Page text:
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Jhe path from stage to screen can be fraught with pitfalls: a musical, for example, should not unfold like a succession of music videos, but establish a coherent visual language. That’s what’s missing in Nick Winston’s reworking of his own staging of the same title.

Tomorrow Morning follows married couple Jack (Ramin Karimloo) and Catherine (Samantha Barks) through two distinct phases of their relationship; it juxtaposes the idealistic adoration felt before their wedding day with the animosity that arises a decade later when the couple argue over divorce settlements and property rights. This stark contrast is intended to reflect the ebb and flow of domestic partnerships as well as the individual evolution that occurs between young adulthood and middle age. Once a budding novelist, Jack is now chained to an advertising job while Catherine’s painting career blossoms.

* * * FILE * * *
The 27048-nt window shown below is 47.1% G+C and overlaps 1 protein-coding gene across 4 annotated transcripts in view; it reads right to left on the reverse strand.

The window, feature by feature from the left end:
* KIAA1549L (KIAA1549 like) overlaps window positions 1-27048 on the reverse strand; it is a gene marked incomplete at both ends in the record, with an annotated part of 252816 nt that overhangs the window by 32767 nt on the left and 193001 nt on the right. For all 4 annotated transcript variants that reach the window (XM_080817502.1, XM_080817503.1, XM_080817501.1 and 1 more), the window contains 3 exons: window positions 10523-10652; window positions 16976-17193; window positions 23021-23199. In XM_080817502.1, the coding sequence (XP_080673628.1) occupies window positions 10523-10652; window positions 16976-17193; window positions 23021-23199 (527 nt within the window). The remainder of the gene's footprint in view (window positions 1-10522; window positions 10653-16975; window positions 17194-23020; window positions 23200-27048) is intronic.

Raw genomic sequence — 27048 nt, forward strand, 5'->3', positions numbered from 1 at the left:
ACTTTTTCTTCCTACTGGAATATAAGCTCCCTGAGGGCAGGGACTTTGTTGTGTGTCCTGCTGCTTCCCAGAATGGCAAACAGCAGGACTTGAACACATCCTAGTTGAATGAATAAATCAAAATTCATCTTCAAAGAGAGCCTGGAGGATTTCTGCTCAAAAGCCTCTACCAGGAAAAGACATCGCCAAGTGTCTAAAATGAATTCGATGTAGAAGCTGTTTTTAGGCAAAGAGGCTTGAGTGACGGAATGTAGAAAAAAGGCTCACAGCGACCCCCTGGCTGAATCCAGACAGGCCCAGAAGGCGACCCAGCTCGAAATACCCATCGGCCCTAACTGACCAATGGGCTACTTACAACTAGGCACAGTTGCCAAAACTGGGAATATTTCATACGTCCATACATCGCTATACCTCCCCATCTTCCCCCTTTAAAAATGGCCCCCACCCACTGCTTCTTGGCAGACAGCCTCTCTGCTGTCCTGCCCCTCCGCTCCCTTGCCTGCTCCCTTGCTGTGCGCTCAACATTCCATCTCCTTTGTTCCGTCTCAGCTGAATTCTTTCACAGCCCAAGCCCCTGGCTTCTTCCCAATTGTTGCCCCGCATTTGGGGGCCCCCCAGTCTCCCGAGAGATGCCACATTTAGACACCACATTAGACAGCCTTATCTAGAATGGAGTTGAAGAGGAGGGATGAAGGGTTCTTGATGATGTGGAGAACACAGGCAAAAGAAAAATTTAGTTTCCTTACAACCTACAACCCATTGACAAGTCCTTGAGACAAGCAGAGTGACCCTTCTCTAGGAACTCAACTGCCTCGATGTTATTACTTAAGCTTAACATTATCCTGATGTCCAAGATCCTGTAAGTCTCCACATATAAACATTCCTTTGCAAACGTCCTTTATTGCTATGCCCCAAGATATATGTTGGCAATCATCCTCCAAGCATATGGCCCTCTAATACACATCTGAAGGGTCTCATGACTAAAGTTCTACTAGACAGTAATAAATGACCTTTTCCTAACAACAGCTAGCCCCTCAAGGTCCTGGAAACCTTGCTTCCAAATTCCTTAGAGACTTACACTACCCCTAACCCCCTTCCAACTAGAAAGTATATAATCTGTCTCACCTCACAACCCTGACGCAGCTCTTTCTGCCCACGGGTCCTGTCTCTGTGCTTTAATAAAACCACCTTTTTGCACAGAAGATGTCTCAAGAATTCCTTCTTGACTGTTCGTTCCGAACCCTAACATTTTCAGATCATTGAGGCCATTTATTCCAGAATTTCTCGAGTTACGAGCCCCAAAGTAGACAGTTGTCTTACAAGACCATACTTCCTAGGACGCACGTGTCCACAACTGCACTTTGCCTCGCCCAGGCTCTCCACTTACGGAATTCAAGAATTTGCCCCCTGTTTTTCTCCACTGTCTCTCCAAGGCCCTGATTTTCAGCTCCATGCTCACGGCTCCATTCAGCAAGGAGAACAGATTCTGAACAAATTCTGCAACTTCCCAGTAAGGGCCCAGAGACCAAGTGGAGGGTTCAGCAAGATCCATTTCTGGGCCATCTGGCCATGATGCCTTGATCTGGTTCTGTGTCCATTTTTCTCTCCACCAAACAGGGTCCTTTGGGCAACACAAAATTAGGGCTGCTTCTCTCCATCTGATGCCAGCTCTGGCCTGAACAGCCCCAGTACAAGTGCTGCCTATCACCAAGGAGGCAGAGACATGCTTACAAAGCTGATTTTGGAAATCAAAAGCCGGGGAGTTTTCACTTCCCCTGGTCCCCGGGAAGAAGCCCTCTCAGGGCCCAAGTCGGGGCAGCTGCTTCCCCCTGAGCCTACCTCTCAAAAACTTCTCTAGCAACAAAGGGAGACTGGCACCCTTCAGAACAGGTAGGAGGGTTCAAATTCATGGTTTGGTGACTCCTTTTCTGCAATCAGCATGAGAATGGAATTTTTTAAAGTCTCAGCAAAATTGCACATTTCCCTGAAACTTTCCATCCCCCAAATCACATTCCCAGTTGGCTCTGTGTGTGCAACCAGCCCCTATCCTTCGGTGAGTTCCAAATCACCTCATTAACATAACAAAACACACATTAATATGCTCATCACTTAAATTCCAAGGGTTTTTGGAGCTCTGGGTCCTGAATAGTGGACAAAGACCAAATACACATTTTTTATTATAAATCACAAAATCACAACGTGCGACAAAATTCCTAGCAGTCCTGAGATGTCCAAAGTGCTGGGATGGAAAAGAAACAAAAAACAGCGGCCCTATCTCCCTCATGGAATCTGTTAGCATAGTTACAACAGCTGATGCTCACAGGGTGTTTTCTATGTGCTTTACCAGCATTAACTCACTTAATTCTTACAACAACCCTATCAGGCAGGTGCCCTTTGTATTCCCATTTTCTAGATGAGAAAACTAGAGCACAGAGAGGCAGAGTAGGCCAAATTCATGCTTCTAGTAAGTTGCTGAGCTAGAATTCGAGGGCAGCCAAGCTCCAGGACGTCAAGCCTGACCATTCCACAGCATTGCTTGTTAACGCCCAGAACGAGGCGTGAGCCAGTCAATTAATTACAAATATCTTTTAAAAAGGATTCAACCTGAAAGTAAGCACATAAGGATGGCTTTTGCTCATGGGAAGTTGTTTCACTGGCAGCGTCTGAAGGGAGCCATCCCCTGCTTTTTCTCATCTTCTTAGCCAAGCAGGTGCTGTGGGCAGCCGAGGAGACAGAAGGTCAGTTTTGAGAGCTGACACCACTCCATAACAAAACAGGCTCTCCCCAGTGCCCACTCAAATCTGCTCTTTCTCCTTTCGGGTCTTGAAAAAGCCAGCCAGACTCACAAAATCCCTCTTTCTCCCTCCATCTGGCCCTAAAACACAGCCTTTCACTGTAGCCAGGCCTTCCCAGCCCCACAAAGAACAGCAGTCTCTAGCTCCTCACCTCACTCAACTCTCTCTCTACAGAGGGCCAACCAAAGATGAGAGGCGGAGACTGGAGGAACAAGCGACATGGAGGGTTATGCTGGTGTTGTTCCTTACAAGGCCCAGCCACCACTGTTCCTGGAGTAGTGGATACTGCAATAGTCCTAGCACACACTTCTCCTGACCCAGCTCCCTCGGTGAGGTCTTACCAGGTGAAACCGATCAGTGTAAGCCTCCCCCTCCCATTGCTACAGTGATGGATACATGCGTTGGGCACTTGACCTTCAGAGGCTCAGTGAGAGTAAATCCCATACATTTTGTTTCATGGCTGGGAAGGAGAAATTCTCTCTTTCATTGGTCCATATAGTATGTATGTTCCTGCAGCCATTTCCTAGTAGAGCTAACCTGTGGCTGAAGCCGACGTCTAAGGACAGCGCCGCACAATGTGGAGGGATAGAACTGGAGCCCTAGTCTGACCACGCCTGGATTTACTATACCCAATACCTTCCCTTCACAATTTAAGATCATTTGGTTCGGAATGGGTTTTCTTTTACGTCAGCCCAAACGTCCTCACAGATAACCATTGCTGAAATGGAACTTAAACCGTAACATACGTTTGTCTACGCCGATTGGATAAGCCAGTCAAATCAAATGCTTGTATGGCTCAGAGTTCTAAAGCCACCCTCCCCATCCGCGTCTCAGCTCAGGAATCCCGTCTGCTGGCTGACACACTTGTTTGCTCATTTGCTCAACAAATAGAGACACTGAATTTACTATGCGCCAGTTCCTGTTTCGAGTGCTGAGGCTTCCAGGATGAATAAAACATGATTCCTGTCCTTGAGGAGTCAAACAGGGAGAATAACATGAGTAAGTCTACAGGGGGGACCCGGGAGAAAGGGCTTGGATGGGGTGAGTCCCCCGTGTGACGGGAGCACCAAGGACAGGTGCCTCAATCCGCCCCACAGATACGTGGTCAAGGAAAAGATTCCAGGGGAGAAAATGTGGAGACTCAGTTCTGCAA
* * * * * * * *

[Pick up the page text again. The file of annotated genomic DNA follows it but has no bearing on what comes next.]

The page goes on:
Probing these contemporary concerns, Tomorrow Morning could have been an intriguing slice-of-life musical drama. But there are real problems: the haphazardly sketched characters render the room soulless, and the sketchily designed decor decoration means the couple’s penthouse lacks lived-in quality – it looks like a nondescript estate show home, containing no memories of a decade-long marriage. Rudimentary visualization of songs doesn’t help either.

While the stage productions of Tomorrow Morning have received favorable reviews, films like Dear Evan Hansen prove that even a successful musical can turn into a mediocre movie. I don’t know if these are songs that were newly written for the movie adaptation, but lyrics like “I’m sticking around / While you act like Ho Chi Minh” are particularly shocking on screen. Under such flimsy management, not even a charming appearance by Joan Collins can breathe life into this lukewarm affair.

Tomorrow Morning hits theaters September 2.


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